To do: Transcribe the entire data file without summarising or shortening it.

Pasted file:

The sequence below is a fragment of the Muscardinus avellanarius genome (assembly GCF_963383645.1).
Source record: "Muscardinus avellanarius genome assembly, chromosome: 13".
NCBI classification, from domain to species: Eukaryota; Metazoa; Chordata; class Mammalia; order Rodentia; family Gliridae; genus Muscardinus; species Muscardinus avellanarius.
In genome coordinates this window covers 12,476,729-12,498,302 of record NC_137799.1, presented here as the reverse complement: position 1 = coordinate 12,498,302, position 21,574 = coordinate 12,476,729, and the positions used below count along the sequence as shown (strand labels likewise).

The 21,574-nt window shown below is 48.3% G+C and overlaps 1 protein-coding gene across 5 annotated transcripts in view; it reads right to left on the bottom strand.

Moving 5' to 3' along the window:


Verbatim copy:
The sequence below is a fragment of the Muscardinus avellanarius genome (assembly GCF_963383645.1).
Source record: "Muscardinus avellanarius genome assembly, chromosome: 13".
NCBI classification, from domain to species: Eukaryota; Metazoa; Chordata; class Mammalia; order Rodentia; family Gliridae; genus Muscardinus; species Muscardinus avellanarius.
In genome coordinates this window covers 12,476,729-12,498,302 of record NC_137799.1, presented here as the reverse complement: position 1 = coordinate 12,498,302, position 21,574 = coordinate 12,476,729, and the positions used below count along the sequence as shown (strand labels likewise).

The 21,574-nt window shown below is 48.3% G+C and overlaps 1 protein-coding gene across 5 annotated transcripts in view; it reads right to left on the bottom strand.

Moving 5' to 3' along the window: